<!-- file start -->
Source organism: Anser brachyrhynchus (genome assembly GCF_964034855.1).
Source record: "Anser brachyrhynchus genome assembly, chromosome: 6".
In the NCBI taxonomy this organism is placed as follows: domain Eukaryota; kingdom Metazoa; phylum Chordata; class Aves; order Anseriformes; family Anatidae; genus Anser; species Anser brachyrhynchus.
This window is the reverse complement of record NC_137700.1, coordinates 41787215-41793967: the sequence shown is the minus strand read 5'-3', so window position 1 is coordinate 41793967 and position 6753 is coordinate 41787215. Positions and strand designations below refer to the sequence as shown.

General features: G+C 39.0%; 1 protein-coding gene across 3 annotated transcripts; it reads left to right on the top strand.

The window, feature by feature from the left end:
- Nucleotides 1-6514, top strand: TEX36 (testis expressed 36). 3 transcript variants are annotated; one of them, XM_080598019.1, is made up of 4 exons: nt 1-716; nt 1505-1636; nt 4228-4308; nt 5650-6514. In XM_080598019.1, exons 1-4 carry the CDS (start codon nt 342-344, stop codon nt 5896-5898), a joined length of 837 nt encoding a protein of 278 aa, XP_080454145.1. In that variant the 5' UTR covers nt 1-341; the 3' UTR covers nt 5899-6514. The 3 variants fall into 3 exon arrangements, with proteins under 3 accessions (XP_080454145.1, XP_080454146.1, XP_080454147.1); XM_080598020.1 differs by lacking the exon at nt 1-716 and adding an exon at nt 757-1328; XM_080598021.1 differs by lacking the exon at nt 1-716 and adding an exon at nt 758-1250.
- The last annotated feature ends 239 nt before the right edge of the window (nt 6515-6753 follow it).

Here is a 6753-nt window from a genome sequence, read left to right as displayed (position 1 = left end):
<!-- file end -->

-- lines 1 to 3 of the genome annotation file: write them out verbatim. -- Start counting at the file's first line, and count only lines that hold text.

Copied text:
Source organism: Anser brachyrhynchus (genome assembly GCF_964034855.1).
Source record: "Anser brachyrhynchus genome assembly, chromosome: 6".
In the NCBI taxonomy this organism is placed as follows: domain Eukaryota; kingdom Metazoa; phylum Chordata; class Aves; order Anseriformes; family Anatidae; genus Anser; species Anser brachyrhynchus.